“Germans and Jews,” an engaging, thoughtful documentary about the current relationship between Germany and its Jewish population, begins with a lively dinner party. In the middle of the meal, a German woman suddenly confesses that she always feels self-conscious uttering the words Juden and Deutschland and only dares to say them in English. It is a singular moment for both the Germans and the Jews in the room — a moment that captures one of the many complexities of this candid film.
The dinner party brings together most of the principals of the film, which include German-born Jews, Israelis who have immigrated to Berlin, and non-Jewish Germans. Scenes from the dinner party recur throughout the film like a leitmotif, suggesting both the uniqueness and the straightforwardness of bringing together second and third generations of Germans and Jews to talk about the Holocaust seventy years after the end of the Second World War.
Other notable interviewees in the film include the late Fritz Stern, a world-renowned historian of the Holocaust; Rafael Seligman, an Israeli born German-Jewish writer who publishes The Jewish Voice from Germany; and Rabbi Andreas Nachama, born in Germany and the executive director of the Topography of Terror Museum in Berlin.
While “Germans and Jews” builds on what is perhaps the world’s most familiar history lesson, it is also notable for the new possibilities it draws from those lessons. The film is the brainchild and passion of producer Tal Recanati and director Janina Quint. Recanati, an American-Israeli Jew and Quint, a non-Jewish native of Germany, have been friends for thirty years. Over the years the two women have explored the repercussions of the Holocaust on their identities. Their openness, curiosity and respect for one another is a dynamic that they have carried to the screen. Quint was the first non-Jewish German that Recanati met. Her maternal grandfather was a member of the Nazi party while her paternal grandfather left Germany to fight against Franco in Spain.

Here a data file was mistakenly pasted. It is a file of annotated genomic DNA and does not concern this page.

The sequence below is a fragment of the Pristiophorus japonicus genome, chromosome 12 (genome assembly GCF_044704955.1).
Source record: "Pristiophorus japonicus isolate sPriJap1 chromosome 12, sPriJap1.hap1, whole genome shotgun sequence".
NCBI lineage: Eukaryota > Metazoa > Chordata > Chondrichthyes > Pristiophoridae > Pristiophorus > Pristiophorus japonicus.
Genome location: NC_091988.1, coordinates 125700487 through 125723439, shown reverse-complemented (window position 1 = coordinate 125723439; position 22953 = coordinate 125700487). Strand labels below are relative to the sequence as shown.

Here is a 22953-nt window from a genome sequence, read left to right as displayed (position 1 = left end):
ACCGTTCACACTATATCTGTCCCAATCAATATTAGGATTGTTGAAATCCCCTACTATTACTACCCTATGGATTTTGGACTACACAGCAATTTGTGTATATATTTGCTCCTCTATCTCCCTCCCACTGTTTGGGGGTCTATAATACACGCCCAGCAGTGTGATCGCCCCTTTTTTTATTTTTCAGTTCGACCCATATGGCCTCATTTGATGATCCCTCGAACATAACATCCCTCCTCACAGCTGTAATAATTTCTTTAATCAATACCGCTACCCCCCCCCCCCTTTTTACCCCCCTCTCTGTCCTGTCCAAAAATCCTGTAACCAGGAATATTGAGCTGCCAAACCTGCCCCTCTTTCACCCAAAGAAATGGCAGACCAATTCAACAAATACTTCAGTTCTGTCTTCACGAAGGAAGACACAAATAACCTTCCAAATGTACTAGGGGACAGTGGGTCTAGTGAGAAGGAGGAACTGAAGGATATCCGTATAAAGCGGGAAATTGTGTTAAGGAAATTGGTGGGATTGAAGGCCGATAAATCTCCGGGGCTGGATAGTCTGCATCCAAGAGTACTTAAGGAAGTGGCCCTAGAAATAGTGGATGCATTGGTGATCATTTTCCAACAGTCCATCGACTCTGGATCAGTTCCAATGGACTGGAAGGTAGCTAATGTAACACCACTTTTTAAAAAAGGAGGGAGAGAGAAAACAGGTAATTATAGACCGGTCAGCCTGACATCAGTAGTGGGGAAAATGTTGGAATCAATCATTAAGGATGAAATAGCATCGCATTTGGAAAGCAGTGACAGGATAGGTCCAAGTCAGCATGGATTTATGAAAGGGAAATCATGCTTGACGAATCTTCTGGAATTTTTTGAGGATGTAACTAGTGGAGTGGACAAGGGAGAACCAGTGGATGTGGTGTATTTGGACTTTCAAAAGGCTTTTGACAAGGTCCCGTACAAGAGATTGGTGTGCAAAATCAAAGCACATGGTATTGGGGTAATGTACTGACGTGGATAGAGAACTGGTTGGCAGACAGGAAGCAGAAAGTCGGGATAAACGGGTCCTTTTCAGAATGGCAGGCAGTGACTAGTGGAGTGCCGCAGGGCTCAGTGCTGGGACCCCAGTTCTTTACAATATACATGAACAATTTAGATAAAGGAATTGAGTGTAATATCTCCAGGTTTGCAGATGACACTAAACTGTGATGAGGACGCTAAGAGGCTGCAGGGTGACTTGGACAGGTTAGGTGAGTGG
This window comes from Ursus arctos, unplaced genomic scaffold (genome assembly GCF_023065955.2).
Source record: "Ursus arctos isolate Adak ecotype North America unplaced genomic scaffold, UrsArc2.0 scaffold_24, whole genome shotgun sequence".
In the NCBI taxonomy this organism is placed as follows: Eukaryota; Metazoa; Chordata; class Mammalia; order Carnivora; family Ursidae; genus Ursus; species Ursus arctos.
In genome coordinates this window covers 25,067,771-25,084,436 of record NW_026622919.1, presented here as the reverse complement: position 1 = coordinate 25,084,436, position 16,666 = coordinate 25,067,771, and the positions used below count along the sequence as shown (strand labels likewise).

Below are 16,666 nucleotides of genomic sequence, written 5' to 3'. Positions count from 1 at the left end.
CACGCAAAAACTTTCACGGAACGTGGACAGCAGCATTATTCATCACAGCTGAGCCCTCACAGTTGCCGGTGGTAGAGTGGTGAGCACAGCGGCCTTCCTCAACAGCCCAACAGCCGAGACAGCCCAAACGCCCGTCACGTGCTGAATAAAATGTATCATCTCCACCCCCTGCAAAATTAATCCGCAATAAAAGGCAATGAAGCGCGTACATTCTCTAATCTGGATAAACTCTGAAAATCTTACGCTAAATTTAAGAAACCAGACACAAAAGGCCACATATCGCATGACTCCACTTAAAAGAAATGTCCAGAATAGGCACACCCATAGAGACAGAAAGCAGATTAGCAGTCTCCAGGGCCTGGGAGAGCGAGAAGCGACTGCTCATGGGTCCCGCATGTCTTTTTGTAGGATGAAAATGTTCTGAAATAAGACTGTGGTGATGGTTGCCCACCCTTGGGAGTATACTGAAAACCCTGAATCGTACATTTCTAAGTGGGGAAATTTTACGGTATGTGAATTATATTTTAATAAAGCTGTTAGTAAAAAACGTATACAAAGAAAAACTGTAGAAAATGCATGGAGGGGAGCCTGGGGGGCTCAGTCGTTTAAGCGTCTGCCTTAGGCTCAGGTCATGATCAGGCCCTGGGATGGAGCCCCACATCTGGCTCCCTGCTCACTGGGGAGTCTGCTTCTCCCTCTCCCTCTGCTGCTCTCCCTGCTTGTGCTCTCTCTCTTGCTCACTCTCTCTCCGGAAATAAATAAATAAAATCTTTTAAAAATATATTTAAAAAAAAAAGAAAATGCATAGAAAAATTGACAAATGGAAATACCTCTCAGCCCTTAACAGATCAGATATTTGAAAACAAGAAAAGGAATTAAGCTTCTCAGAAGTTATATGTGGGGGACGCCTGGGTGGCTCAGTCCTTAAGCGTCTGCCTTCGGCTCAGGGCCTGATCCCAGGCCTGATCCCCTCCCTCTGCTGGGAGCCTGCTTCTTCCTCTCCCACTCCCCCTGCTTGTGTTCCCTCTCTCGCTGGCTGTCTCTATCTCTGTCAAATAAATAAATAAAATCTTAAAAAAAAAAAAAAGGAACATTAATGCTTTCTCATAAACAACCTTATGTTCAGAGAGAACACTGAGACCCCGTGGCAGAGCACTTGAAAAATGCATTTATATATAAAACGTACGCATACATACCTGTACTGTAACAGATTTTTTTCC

I too have known Recanati for almost thirty years. We met as researchers at the Anti-Defamation League in New York City where our work encompassed tracking Neo-Nazis, skinheads and Holocaust deniers. It was emotional work and in the late 1980s, neither of us could have predicted that Berlin would some day have the fastest growing Jewish population in Europe. Recanati’s fascination with the impact the Holocaust had on ordinary Germans grew from there.
In 2008 Recanati, her husband, and two teenage daughters traveled to Berlin to delve into the German-Jewish past. “There were two things that struck me on that trip,” Recanati told me over the phone recently. “The first was that although I knew that the Germans had been digging into their past, examining it, facing it, I didn’t realize to what extent. You can’t turn the corner or pass a building without seeing some kind of memorial, small or large. The second thing is that we met a Jewish friend who grew up in Germany. He said that back in the 1980s Jews were sitting on packed suitcases waiting to leave. But things have changed completely. In a place where Jewish life was supposed to end, there is a vibrant Jewish community and there is a future.”